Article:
• you probably didn’t “friend” your boss, and on purpose. We all know that once it’s online, it’s fair game, but now you’re going to really have to censor the one place where people still seem to have no problem posting pictures of their bellybuttons.

Job and career stuff can be fun, but not the same fun stuff as happens on Facebook. And there’s a reason for that: it’s still – even in our hyper-connected lives – possible to separate business from pleasure. Let’s keep it fun, okay?

* Here’s an article on Branch Out from the big brains at Tech Crunch.

We can turn you off. we can hide you. Look at the fate of many of your Facebook Farmville friends, Spammy McSpammerston.
And cross-posters. I connected with you on Facebook because we have that personal thing. Maybe we made out a few times. Maybe we co-lamented under the migraine inducing fluorescent lighting of that office. Maybe we’re related.
In the social of all social networks, we tend to allow our friends a bit of leeway when it comes to promoting their businesses and interests. After all, what’s the purpose of the network platform if we all don’t compulsively share?
There is an etiquette, however, and it becomes even more important as marketing more obviously invades our precious social sites. We can’t be sure that ‘suggestions’ are organic. Look at the suggested ads that run down the side of your profile. Everything’s in public honey.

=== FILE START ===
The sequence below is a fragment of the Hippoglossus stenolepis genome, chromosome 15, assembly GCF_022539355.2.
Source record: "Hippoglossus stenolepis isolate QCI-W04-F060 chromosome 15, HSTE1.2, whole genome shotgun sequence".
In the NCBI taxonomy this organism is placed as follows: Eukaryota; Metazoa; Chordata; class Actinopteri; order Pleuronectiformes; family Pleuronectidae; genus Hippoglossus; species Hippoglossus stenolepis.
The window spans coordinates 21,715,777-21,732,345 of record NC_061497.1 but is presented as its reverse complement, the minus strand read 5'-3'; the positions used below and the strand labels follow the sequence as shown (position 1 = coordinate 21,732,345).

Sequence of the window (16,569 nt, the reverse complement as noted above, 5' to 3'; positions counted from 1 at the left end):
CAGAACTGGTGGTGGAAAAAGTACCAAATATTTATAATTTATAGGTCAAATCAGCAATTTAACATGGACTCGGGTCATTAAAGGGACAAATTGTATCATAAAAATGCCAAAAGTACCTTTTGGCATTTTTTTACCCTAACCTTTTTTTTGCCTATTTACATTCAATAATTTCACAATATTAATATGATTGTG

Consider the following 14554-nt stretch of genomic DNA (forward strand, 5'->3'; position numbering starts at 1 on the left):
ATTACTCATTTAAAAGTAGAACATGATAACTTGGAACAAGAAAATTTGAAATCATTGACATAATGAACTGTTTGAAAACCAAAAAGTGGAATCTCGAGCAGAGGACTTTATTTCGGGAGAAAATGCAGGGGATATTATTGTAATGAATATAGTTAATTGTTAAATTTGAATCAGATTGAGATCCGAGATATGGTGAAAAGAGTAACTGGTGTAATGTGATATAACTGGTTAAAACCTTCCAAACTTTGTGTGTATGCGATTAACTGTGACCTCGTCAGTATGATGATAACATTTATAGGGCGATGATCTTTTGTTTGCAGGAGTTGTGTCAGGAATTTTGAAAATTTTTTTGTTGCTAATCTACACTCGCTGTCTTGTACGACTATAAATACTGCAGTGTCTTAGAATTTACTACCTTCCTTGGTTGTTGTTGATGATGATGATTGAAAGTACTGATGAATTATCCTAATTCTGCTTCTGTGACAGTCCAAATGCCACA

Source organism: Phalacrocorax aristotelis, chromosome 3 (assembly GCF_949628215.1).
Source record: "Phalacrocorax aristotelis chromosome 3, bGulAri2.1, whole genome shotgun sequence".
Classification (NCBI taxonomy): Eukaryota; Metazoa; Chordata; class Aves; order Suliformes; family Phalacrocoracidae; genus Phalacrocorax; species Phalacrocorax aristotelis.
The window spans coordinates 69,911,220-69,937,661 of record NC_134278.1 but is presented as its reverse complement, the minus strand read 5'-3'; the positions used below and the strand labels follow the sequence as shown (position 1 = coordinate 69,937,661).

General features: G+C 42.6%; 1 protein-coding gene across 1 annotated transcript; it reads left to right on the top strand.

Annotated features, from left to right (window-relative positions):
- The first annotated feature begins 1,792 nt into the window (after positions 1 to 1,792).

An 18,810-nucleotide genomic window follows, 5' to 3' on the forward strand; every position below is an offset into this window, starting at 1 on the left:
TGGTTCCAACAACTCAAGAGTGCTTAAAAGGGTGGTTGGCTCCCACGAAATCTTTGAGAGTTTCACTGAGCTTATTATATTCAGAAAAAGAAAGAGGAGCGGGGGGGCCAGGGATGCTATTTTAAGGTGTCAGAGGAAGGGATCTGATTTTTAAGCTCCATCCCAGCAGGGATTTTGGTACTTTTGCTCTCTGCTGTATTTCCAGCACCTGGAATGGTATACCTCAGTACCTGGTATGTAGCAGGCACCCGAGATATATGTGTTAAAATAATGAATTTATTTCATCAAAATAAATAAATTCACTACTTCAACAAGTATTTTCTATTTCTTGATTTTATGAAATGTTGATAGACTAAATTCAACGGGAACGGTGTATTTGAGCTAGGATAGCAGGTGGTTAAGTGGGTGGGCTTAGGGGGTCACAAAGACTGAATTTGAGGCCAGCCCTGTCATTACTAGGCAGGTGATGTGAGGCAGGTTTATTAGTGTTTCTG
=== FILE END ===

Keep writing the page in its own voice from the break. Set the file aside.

Back to etiquette.

Don’t junk up my morning scroll through Facebook with incessant tweets, hashtags, and the like. It’s like you’re throwing crumbs at me. Use Twitter to connect with the networks that bring meaning and value through that particular channel.
Use someone’s name in your status update if it refers to them. Voyeurs as we all are, we like to see what you’ve deemed share-worthy from and for someone else. If you share a link, add some context by telling us why we should care. If you can describe something in 140 characters in the hope of being retweeted, surely you can spare the time to bring some ‘so what’ to your Facebook posts.

Don’t abuse the LIKE. Creating a company page and asking everyone you know to Like it is akin to ringing my doorbell every 10 minutes, and then running away. What’s there to like? Links to content that I might find useful? A contest that will make me salivate with desire? Don’t forget that Big Brother is watching my likes – and will advertise to me accordingly. Be responsible.

Take this into consideration: a post this week from Social Web School looks at a growing trend for companies launching or re-launching on the web. An interactive, custom-designed Facebook page is emerging as the platform of choice for many brands, instead of an independently-housed site of their own. Why? Well, since it’s Facebook, you’ve got the social built in. You’ve got access to the social graph. You’ve got the usability that is now almost second nature – since most of us on the planet are already there – and Facebook’s ability to target pages based on your love of Nickelback (ugh), or root beer, or knitting.

We love (and hate, sometimes) Facebook for it’s tentacled hold on our social and digital lives. Are we ready for it’s explosion into our consumer lives? My bet is on companies who can create an experience that flows seamlessly with the social functions we already use. And then our friends can act like friends, instead of telemarketers.

The full report is ready for download. So are other local government action resources.